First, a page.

George Alessandria has some answers about what’s causing product shortages, how long problems with the supply chain could last, and why government intervention would be counterproductive.
In the summer of 2021, Alessandria, a University of Rochester economist, wanted to buy his 12-year-old son a bicycle. They went to a store—then another, and another, and another—only to find a limited inventory of bikes. Sure, they could order the bike they wanted, as long as they were willing to wait a year.
Alessandria’s experience is not unusual. Consumers in the United States and elsewhere have been having a difficult time buying lumber, potatoes, cream cheese, paper products, and cars, among many other items.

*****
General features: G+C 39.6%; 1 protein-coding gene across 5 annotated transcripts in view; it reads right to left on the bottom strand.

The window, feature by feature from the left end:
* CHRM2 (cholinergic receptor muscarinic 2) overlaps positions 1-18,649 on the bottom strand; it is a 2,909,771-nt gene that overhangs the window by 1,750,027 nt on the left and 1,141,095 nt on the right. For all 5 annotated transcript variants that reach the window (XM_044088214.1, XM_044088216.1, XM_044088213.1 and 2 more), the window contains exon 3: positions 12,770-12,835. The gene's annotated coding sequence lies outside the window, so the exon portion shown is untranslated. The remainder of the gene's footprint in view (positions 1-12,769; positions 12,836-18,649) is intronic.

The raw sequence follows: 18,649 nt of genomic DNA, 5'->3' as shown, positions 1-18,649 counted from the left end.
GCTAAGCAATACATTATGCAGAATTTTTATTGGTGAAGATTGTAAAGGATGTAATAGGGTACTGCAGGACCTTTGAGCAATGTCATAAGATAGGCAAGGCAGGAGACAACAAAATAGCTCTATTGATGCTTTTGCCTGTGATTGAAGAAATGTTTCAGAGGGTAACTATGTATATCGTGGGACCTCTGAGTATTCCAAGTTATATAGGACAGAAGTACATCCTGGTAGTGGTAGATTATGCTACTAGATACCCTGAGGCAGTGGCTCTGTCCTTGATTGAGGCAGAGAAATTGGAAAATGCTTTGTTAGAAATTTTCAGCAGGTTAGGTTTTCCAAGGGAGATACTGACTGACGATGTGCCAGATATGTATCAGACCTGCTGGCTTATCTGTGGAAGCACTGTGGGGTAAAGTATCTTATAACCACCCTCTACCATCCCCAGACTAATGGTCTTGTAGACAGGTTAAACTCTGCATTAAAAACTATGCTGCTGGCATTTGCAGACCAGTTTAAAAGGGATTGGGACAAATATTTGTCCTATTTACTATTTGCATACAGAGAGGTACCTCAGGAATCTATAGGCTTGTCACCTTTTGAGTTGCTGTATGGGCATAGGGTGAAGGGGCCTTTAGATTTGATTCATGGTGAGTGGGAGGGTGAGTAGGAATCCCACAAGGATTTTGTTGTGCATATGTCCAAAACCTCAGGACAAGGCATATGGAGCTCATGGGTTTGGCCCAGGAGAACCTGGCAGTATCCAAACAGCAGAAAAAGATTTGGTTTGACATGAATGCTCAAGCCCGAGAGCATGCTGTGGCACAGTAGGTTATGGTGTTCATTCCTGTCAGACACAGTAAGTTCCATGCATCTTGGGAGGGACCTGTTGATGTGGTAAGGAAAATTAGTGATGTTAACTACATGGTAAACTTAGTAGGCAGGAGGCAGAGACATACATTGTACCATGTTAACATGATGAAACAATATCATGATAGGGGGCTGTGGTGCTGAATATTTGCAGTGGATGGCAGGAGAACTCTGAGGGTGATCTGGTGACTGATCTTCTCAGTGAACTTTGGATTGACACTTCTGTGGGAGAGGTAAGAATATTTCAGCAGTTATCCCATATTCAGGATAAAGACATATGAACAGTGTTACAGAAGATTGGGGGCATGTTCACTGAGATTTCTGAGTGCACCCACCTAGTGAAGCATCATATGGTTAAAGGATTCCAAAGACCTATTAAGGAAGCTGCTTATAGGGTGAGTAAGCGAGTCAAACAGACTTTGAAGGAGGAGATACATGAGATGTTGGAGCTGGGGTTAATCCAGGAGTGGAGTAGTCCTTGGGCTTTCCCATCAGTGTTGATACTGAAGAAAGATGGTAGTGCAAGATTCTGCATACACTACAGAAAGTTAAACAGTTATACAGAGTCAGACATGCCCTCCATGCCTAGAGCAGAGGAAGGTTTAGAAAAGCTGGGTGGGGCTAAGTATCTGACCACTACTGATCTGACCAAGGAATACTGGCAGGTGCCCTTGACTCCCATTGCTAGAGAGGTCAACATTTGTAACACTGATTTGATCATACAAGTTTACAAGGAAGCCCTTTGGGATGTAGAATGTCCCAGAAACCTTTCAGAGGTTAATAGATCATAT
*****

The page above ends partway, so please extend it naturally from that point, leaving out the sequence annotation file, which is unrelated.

As Alessandria points out, there were spikes in consumer demand for certain items at the beginning of the COVID pandemic. Then, once restrictions began easing, demand increased for other products, which put stresses on the global supply chains. And he says relief won’t come quickly.
Here, Alessandra explains how supply chain issues continue to reverberate through the American and global economies:
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